The real issue—that leaves me in a general state of panic—is not the allotment of time per day, but the amount of days that I have left, divided by the number of things that I have yet to accomplish. I am not an expert mathematician, but I think this comes out to a negative number or a radical. In a few short months I will turn 40. At this point I have to make some important decisions, like how much of that precious time do I want to waste standing in line for the bathroom? I have to start thinking about my lowest common denominator. I have a job, two kids, and a bladder, so I have to figure out how to make all of these things fit in with my current life goals, which include finding a meaningful relationship, making something out of my writing career (like maybe a fleet of paper airplanes), and fulfilling my dream of going to a swim-up bar (which really takes care of the bladder issue on its own).

Another goal that I plan to accomplish on my 40th birthday is getting my first tattoo. My main reasons for not getting a tattoo up to this point were more related to commitment issues than preserving an image, but when I am 40 there is only so much forever left. I also apply this to my dating life. Commitment doesn’t seem quite so scary now because I don’t have to promise my whole life to someone, just what’s left of it. It is only like half of forever, and if we do the math . . .

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Precious Cargo

Whenever I see a headline about somebody that drove their car full of kids into a lake or some other body of water, I never wonder what could possibly compel them to do that. Every time I drive with the kids and I do not end up in a large body of water I take it as a small miracle or as a really terrific coincidence. Most of the time, driving around with my two kids reminds me of that scene in Tommy Boy where the dead deer in the backseat wakes up and thrashes around the car, kicking out windows and sticking his horns through the soft top, except the deer yells, “Mom!” and then tattles on his sister.

I have tried telling the kids, “Don’t make me pull over!” because I have seen that on television, but none of us really knows how that will help. I think the point is that I would pull over on the side of the road and beat my kids into submission, but I feel like that is frowned upon and that I would eventually regret it. I have considered pulling over and just getting out and hitching a ride that is less taxing for me, like with an old blind lady in a Cadillac or with a middle aged white guy with a mustache driving a van with blacked out windows and an axe in the passenger seat, but I never make it more than a few feet away from our parked car. I have found myself a couple of times standing alone in an abandoned parking lot while the kids press their little faces to the window and watch me, knowing very well that I have no clue where this is headed. Realizing their mom might really have gone crazy is the one thing that seems to bring them together. They aren’t stupid, so I think they clearly understand my value, which is that I am the only one of us who has a driver’s license.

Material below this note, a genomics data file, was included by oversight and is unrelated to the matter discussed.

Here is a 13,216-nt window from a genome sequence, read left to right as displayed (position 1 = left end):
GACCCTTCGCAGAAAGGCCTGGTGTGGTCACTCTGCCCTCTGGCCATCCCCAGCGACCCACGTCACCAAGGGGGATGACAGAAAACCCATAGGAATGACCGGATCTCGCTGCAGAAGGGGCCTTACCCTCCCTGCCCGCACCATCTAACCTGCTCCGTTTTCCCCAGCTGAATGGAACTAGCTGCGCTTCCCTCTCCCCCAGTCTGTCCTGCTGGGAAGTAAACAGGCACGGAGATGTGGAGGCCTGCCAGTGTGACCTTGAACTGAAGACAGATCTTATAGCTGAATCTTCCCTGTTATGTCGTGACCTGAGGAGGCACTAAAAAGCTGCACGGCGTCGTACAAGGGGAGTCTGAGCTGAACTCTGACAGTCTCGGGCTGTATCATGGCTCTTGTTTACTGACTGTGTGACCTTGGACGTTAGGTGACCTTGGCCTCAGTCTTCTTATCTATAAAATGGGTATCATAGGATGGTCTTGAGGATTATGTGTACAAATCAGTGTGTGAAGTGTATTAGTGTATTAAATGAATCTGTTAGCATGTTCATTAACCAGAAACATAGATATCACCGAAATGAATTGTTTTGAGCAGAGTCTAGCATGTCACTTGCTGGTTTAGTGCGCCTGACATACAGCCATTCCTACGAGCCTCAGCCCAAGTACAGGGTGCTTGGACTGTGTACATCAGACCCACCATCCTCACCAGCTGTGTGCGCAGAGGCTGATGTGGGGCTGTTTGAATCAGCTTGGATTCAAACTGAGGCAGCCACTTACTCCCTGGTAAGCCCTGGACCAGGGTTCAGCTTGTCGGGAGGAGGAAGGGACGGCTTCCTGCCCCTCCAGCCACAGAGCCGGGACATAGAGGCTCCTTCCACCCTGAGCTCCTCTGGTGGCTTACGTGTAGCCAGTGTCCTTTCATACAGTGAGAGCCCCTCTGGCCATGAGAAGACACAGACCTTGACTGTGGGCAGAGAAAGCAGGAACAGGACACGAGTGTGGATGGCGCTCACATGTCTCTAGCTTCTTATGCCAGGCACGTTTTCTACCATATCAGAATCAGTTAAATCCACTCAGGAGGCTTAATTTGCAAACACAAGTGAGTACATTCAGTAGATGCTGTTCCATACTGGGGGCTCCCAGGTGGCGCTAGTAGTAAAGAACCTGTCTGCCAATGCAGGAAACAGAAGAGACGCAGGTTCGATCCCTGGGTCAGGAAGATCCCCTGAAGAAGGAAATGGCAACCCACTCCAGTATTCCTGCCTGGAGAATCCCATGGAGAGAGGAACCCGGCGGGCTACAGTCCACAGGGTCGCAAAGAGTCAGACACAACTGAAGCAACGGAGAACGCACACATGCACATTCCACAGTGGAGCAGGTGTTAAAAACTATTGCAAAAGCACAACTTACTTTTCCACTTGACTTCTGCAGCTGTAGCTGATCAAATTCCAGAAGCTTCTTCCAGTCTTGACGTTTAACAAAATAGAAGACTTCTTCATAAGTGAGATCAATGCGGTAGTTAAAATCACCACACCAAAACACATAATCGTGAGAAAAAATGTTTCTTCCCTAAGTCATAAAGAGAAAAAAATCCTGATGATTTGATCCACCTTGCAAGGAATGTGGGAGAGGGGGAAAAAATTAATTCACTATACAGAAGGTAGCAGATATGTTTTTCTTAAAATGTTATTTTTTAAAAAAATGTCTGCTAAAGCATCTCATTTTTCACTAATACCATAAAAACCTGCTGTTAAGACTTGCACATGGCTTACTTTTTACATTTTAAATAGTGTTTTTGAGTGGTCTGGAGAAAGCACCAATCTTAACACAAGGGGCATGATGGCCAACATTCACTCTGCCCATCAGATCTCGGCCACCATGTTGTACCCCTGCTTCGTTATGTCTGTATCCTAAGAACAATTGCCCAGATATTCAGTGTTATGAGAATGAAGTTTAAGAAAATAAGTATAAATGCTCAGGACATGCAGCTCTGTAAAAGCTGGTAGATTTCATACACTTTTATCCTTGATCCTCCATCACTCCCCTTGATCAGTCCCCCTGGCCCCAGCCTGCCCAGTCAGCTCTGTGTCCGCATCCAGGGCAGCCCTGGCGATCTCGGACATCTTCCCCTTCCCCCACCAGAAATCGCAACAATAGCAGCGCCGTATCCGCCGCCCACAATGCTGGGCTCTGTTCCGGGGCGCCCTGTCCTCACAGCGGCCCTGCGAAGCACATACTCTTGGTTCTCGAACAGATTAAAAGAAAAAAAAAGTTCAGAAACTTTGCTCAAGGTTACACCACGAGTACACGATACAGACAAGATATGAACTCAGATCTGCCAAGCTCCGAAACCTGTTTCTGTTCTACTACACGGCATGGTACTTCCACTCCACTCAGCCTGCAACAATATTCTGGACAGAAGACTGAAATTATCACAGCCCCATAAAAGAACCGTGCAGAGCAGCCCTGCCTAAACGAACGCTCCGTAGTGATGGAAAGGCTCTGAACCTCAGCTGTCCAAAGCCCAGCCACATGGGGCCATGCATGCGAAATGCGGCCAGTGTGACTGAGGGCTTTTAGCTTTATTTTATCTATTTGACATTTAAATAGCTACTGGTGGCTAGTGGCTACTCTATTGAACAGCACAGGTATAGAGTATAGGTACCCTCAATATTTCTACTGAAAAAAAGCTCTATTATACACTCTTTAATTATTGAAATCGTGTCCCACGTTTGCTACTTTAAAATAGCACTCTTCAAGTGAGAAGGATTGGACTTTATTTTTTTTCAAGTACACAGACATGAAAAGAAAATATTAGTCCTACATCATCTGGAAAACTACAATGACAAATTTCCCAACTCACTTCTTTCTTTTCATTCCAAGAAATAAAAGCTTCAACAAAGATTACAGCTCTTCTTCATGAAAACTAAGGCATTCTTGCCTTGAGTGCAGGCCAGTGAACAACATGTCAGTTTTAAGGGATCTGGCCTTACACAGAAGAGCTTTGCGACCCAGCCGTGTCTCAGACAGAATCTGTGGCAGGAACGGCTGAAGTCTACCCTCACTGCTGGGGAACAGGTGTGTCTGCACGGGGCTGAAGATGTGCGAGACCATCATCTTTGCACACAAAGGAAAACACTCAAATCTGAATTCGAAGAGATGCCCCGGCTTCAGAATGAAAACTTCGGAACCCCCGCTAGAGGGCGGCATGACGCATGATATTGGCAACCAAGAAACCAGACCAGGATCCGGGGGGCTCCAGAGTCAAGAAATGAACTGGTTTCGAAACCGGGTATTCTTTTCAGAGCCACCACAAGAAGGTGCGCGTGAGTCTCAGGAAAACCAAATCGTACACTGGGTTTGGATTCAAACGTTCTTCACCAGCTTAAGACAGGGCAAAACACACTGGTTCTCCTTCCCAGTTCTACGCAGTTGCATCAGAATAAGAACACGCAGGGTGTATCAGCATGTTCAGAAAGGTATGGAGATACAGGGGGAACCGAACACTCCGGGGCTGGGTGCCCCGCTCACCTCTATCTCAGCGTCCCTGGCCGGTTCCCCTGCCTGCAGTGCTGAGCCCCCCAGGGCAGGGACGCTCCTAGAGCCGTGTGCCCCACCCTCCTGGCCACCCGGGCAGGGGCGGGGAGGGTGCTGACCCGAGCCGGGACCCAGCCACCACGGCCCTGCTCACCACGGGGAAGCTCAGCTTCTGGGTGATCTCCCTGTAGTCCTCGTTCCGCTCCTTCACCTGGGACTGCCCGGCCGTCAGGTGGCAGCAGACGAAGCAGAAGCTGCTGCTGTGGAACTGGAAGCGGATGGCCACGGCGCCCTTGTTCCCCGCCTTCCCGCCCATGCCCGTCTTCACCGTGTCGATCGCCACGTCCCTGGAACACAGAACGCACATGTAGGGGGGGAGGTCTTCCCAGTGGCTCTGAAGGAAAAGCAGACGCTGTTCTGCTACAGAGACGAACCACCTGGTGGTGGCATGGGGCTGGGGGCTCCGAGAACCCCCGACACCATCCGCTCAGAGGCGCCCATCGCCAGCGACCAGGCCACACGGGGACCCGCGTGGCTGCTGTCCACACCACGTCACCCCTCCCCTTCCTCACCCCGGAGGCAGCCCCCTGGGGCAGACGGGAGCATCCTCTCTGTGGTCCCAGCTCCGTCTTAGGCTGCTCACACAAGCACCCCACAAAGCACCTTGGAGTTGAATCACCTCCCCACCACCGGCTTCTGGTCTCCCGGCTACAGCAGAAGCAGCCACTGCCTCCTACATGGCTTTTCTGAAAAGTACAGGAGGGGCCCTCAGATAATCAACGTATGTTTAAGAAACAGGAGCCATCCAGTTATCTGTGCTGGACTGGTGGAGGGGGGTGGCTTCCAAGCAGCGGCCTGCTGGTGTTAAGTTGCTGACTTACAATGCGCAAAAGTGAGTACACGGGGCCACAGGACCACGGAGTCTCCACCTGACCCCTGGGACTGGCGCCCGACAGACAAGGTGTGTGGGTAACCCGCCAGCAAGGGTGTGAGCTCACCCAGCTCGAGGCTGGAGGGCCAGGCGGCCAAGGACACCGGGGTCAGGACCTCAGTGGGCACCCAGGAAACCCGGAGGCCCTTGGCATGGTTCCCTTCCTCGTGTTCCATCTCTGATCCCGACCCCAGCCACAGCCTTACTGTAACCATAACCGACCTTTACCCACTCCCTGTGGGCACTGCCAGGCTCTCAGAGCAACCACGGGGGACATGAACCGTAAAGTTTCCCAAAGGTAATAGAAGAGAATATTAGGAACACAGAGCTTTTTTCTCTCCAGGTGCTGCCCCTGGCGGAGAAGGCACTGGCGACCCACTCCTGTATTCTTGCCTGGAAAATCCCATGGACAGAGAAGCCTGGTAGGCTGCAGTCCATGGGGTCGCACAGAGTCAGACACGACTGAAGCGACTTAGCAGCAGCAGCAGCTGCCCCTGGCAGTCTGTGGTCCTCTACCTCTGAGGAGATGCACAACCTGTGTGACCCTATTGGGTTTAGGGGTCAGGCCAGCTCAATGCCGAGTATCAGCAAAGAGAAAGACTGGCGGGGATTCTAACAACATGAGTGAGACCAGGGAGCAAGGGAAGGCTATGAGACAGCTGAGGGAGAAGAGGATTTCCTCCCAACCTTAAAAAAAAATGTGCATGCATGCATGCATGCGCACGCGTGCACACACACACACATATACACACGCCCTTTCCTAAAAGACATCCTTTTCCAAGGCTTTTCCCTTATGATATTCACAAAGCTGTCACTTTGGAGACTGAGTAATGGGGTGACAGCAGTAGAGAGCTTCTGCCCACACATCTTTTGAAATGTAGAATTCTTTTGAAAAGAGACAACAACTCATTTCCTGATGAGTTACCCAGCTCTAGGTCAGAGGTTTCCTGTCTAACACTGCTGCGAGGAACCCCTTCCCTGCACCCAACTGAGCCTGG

Raising kids is hard. And like wild animals, it becomes even more difficult when we choose to bring them inside, especially if they have siblings. My kids sometimes get along. They know how to make each other laugh, probably more than anyone else, and when I hear them giggling uncontrollably in the other room, I start to think that maybe I should keep them both. Their animosity comes from the fact that they are fighting for the same resources. Space in our house. My love and affection. Food. My daughter gets frustrated by the sound of her brother’s voice and for once in her life she would like to listen to “All about That Bass” without him talking through the entire song. My son thinks his sister is a great target for Nerf darts. Neither has any interest in sharing their popcorn. Not one single kernel. I tell them that deep down they really love each other and they assure me that is not true and then they lunge at each other the way a cheetah might lunge at a tiger who has just eaten her cubs or at least just turned off the bathroom light while she was obviously still in the bath tub.

Putting them together in a car is not a great idea. For several years I drove a minivan, which was basically just a DVD player on wheels, and something about the padded headphones and the fact that my son, sitting in the back row, was so far away from me that even though I could see his mouth moving in the rearview, I could not hear him. “Sorry buddy,” I would say as I pointed to my ears and shrugged, turning up the radio. After I got divorced, I traded in the van for a crossover SUV, which more accurately represents my current lifestyle by making the statement that I am almost 40, and I buy a lot of groceries. Once I got the new car, the kids had to learn how to be human in a motor vehicle again. “You just look out the window,” I tell them. They also have to sit on the same row with only a leather arm rest with two cup holders between them, taking turns using the IPOD and Kindle.

When I was a kid, my sisters and I sat three across (best case scenario) in a 1984 Honda Accord, and on long road trips we had to ride in the back of a pickup truck with a camper top. Our travel plans never included layovers at roadside motels, instead we traveled like refugees, leaving at odd hours and sleeping in rest area parking lots, eating what seemed like at the time as one meal every few days. We did not have movies to watch—we only had three to five Cabbage Patch Dolls per person and some am/fm walk-mans that we could occasionally tune to a static version of Eddie Murphy’s “Party all the Time.” The truck had one of those tiny windows between us and the cab that locked from the inside. If we wanted to talk our parents, we had to knock on the window. Sometimes they would open it, but more often they just made a series of unproductive gestures and then shrugged as if there was nothing they could do.